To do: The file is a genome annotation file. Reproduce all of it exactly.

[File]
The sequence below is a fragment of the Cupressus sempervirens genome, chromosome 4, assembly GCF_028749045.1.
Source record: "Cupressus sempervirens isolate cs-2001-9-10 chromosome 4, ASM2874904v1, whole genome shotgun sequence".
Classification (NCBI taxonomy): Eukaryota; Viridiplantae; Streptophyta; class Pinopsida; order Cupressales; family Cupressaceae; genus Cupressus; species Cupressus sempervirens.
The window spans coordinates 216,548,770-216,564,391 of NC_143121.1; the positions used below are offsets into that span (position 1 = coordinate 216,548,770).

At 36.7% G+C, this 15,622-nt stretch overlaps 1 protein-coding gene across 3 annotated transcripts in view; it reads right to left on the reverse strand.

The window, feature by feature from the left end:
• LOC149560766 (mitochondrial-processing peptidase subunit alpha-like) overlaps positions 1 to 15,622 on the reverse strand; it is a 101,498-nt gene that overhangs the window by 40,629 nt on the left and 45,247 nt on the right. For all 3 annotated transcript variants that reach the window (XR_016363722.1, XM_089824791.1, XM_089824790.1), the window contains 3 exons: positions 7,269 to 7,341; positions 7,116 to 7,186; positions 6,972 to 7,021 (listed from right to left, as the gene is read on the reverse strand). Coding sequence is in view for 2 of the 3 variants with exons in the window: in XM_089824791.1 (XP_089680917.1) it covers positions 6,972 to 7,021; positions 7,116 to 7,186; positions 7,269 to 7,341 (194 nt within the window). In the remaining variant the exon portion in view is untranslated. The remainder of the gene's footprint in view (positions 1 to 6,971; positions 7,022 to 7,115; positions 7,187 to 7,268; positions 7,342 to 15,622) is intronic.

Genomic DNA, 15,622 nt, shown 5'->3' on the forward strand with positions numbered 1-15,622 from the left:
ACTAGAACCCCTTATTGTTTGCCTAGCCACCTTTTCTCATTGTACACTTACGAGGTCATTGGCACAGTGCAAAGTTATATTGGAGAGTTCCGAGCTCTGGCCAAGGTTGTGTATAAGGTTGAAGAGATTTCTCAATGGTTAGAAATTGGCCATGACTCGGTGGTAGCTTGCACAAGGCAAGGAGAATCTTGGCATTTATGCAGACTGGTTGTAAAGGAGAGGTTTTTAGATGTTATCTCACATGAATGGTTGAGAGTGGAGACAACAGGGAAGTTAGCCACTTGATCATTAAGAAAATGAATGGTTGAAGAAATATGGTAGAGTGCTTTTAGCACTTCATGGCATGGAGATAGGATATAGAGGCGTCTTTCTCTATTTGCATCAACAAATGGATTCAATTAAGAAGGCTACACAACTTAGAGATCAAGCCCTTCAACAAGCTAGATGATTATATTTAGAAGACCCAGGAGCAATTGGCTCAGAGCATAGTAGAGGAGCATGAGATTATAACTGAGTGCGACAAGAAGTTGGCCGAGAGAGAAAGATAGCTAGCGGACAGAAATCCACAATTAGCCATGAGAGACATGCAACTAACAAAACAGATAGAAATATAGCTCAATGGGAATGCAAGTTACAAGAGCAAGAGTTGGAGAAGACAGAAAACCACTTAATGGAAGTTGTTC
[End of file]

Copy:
The sequence below is a fragment of the Cupressus sempervirens genome, chromosome 4, assembly GCF_028749045.1.
Source record: "Cupressus sempervirens isolate cs-2001-9-10 chromosome 4, ASM2874904v1, whole genome shotgun sequence".
Classification (NCBI taxonomy): Eukaryota; Viridiplantae; Streptophyta; class Pinopsida; order Cupressales; family Cupressaceae; genus Cupressus; species Cupressus sempervirens.
The window spans coordinates 216,548,770-216,564,391 of NC_143121.1; the positions used below are offsets into that span (position 1 = coordinate 216,548,770).

At 36.7% G+C, this 15,622-nt stretch overlaps 1 protein-coding gene across 3 annotated transcripts in view; it reads right to left on the reverse strand.

The window, feature by feature from the left end:
• LOC149560766 (mitochondrial-processing peptidase subunit alpha-like) overlaps positions 1 to 15,622 on the reverse strand; it is a 101,498-nt gene that overhangs the window by 40,629 nt on the left and 45,247 nt on the right. For all 3 annotated transcript variants that reach the window (XR_016363722.1, XM_089824791.1, XM_089824790.1), the window contains 3 exons: positions 7,269 to 7,341; positions 7,116 to 7,186; positions 6,972 to 7,021 (listed from right to left, as the gene is read on the reverse strand). Coding sequence is in view for 2 of the 3 variants with exons in the window: in XM_089824791.1 (XP_089680917.1) it covers positions 6,972 to 7,021; positions 7,116 to 7,186; positions 7,269 to 7,341 (194 nt within the window). In the remaining variant the exon portion in view is untranslated. The remainder of the gene's footprint in view (positions 1 to 6,971; positions 7,022 to 7,115; positions 7,187 to 7,268; positions 7,342 to 15,622) is intronic.

Genomic DNA, 15,622 nt, shown 5'->3' on the forward strand with positions numbered 1-15,622 from the left:
ACTAGAACCCCTTATTGTTTGCCTAGCCACCTTTTCTCATTGTACACTTACGAGGTCATTGGCACAGTGCAAAGTTATATTGGAGAGTTCCGAGCTCTGGCCAAGGTTGTGTATAAGGTTGAAGAGATTTCTCAATGGTTAGAAATTGGCCATGACTCGGTGGTAGCTTGCACAAGGCAAGGAGAATCTTGGCATTTATGCAGACTGGTTGTAAAGGAGAGGTTTTTAGATGTTATCTCACATGAATGGTTGAGAGTGGAGACAACAGGGAAGTTAGCCACTTGATCATTAAGAAAATGAATGGTTGAAGAAATATGGTAGAGTGCTTTTAGCACTTCATGGCATGGAGATAGGATATAGAGGCGTCTTTCTCTATTTGCATCAACAAATGGATTCAATTAAGAAGGCTACACAACTTAGAGATCAAGCCCTTCAACAAGCTAGATGATTATATTTAGAAGACCCAGGAGCAATTGGCTCAGAGCATAGTAGAGGAGCATGAGATTATAACTGAGTGCGACAAGAAGTTGGCCGAGAGAGAAAGATAGCTAGCGGACAGAAATCCACAATTAGCCATGAGAGACATGCAACTAACAAAACAGATAGAAATATAGCTCAATGGGAATGCAAGTTACAAGAGCAAGAGTTGGAGAAGACAGAAAACCACTTAATGGAAGTTGTTC